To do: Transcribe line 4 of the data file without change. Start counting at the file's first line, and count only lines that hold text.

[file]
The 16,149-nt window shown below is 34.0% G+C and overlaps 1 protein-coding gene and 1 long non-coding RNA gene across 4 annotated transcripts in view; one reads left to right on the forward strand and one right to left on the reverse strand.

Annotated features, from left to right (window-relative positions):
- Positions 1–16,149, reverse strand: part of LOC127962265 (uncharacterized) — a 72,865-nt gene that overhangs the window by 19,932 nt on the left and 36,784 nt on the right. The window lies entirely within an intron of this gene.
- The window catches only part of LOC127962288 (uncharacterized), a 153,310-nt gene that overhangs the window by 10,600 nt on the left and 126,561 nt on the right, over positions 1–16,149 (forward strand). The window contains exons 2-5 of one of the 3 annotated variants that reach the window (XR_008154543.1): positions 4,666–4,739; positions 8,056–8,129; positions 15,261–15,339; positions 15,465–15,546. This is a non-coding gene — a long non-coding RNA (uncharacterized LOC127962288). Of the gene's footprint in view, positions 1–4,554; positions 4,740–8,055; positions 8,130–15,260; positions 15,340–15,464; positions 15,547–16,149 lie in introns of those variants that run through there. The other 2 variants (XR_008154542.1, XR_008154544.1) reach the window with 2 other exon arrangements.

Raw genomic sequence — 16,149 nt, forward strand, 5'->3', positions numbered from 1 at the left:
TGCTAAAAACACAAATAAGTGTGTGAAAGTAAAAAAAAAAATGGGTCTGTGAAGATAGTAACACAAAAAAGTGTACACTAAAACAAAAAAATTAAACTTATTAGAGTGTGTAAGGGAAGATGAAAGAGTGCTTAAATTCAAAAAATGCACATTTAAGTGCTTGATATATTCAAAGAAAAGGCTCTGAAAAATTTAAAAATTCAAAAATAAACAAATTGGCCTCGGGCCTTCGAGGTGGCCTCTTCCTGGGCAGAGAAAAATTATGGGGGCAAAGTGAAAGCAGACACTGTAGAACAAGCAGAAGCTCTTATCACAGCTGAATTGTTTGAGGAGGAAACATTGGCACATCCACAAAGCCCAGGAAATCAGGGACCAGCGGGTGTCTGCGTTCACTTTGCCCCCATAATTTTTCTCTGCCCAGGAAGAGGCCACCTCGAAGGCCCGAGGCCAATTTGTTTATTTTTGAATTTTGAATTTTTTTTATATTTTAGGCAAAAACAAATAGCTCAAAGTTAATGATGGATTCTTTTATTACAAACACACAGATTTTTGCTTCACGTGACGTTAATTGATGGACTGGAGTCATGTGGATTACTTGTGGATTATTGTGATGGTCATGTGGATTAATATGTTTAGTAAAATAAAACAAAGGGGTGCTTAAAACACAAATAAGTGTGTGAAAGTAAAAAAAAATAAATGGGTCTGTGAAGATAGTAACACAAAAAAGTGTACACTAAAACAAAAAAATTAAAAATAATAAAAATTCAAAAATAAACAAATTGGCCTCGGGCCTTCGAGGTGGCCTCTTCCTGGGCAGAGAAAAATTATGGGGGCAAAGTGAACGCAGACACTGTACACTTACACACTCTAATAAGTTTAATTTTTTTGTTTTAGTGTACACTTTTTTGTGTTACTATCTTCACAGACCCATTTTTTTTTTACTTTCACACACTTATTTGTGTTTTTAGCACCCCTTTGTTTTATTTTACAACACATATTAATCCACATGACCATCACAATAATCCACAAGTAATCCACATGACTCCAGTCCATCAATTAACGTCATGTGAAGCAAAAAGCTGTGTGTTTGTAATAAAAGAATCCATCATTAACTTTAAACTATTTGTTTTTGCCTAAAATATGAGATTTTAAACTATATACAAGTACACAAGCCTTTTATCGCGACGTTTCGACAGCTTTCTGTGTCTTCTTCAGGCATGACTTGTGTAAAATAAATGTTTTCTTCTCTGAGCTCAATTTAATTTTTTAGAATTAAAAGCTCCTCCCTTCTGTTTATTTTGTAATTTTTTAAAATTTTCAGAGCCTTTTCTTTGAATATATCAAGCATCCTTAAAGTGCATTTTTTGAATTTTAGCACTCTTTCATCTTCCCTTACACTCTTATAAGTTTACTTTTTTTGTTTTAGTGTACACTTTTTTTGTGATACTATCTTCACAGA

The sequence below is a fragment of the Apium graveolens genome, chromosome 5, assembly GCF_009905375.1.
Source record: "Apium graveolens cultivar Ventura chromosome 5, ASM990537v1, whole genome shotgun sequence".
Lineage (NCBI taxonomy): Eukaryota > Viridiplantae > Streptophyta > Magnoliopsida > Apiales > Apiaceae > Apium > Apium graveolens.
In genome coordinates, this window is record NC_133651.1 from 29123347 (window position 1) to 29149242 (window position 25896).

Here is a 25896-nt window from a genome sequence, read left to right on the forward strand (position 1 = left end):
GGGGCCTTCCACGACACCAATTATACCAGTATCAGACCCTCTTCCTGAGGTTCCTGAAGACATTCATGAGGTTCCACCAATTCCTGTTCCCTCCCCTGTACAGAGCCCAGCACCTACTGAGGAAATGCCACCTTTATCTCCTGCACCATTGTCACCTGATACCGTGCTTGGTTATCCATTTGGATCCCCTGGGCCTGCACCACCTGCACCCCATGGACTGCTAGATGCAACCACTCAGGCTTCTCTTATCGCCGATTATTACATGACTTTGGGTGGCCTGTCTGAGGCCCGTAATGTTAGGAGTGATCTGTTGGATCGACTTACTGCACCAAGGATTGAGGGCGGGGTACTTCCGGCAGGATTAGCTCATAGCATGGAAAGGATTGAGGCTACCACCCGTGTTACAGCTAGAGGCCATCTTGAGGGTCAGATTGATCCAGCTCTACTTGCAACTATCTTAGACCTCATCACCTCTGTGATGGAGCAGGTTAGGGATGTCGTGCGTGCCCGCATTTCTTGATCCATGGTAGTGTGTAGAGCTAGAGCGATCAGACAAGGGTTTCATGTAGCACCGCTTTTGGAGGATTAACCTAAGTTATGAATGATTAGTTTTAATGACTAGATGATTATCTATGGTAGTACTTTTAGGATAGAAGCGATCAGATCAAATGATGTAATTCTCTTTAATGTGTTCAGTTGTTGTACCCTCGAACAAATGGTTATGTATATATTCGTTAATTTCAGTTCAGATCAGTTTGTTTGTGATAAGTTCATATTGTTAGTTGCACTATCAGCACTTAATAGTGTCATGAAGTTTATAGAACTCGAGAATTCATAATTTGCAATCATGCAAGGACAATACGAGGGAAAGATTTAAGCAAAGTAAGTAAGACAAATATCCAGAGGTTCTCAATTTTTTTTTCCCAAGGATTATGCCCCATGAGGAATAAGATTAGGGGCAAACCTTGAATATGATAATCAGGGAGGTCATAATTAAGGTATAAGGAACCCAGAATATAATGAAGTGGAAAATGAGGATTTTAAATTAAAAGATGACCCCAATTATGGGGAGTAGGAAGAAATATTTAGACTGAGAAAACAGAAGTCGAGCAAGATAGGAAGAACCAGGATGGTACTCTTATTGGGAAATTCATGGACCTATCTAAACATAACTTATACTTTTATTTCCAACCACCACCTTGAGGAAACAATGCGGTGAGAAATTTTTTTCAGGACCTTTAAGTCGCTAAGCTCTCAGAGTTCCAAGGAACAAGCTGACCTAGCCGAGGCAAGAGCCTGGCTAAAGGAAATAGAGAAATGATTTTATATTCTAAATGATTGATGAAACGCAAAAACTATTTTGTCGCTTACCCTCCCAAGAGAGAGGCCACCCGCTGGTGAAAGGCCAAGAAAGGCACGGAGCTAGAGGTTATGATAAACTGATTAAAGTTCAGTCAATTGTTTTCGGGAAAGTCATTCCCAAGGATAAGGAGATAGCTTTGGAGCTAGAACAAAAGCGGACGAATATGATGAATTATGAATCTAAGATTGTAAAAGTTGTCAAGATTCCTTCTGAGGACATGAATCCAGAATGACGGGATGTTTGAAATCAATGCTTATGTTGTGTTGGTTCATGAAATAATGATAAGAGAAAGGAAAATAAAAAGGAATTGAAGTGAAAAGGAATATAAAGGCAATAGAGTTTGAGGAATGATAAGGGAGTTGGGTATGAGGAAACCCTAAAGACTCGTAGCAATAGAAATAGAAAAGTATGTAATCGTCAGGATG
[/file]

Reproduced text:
- The window catches only part of LOC127962288 (uncharacterized), a 153,310-nt gene that overhangs the window by 10,600 nt on the left and 126,561 nt on the right, over positions 1–16,149 (forward strand). The window contains exons 2-5 of one of the 3 annotated variants that reach the window (XR_008154543.1): positions 4,666–4,739; positions 8,056–8,129; positions 15,261–15,339; positions 15,465–15,546. This is a non-coding gene — a long non-coding RNA (uncharacterized LOC127962288). Of the gene's footprint in view, positions 1–4,554; positions 4,740–8,055; positions 8,130–15,260; positions 15,340–15,464; positions 15,547–16,149 lie in introns of those variants that run through there. The other 2 variants (XR_008154542.1, XR_008154544.1) reach the window with 2 other exon arrangements.